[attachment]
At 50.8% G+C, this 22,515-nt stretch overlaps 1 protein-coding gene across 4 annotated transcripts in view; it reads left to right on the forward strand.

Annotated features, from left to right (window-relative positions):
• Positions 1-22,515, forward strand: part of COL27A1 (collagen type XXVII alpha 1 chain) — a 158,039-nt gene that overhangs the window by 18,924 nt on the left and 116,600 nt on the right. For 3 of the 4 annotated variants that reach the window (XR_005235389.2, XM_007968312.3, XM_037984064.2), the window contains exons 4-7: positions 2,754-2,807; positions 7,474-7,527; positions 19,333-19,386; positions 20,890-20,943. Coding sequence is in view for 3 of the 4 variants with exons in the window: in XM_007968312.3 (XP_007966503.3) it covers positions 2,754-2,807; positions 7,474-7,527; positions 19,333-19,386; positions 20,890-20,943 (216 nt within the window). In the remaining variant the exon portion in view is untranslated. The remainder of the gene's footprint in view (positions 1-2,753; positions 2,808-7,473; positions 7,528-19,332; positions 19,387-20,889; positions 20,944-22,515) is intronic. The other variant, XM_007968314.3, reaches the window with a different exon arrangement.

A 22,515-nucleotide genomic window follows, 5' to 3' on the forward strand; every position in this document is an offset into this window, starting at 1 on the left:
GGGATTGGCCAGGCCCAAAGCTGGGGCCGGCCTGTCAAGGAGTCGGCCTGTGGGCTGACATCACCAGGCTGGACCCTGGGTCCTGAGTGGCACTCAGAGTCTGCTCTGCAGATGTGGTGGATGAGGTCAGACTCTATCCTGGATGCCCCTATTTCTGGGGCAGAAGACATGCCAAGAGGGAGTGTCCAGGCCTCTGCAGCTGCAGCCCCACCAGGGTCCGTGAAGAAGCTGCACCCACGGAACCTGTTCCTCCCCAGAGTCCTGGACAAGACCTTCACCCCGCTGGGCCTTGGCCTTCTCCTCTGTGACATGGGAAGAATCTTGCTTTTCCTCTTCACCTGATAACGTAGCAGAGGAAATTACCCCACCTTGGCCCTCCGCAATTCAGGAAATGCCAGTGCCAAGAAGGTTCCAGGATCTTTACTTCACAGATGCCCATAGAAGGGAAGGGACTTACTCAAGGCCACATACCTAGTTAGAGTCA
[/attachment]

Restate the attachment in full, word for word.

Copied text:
At 50.8% G+C, this 22,515-nt stretch overlaps 1 protein-coding gene across 4 annotated transcripts in view; it reads left to right on the forward strand.

Annotated features, from left to right (window-relative positions):
• Positions 1-22,515, forward strand: part of COL27A1 (collagen type XXVII alpha 1 chain) — a 158,039-nt gene that overhangs the window by 18,924 nt on the left and 116,600 nt on the right. For 3 of the 4 annotated variants that reach the window (XR_005235389.2, XM_007968312.3, XM_037984064.2), the window contains exons 4-7: positions 2,754-2,807; positions 7,474-7,527; positions 19,333-19,386; positions 20,890-20,943. Coding sequence is in view for 3 of the 4 variants with exons in the window: in XM_007968312.3 (XP_007966503.3) it covers positions 2,754-2,807; positions 7,474-7,527; positions 19,333-19,386; positions 20,890-20,943 (216 nt within the window). In the remaining variant the exon portion in view is untranslated. The remainder of the gene's footprint in view (positions 1-2,753; positions 2,808-7,473; positions 7,528-19,332; positions 19,387-20,889; positions 20,944-22,515) is intronic. The other variant, XM_007968314.3, reaches the window with a different exon arrangement.

A 22,515-nucleotide genomic window follows, 5' to 3' on the forward strand; every position in this document is an offset into this window, starting at 1 on the left:
GGGATTGGCCAGGCCCAAAGCTGGGGCCGGCCTGTCAAGGAGTCGGCCTGTGGGCTGACATCACCAGGCTGGACCCTGGGTCCTGAGTGGCACTCAGAGTCTGCTCTGCAGATGTGGTGGATGAGGTCAGACTCTATCCTGGATGCCCCTATTTCTGGGGCAGAAGACATGCCAAGAGGGAGTGTCCAGGCCTCTGCAGCTGCAGCCCCACCAGGGTCCGTGAAGAAGCTGCACCCACGGAACCTGTTCCTCCCCAGAGTCCTGGACAAGACCTTCACCCCGCTGGGCCTTGGCCTTCTCCTCTGTGACATGGGAAGAATCTTGCTTTTCCTCTTCACCTGATAACGTAGCAGAGGAAATTACCCCACCTTGGCCCTCCGCAATTCAGGAAATGCCAGTGCCAAGAAGGTTCCAGGATCTTTACTTCACAGATGCCCATAGAAGGGAAGGGACTTACTCAAGGCCACATACCTAGTTAGAGTCA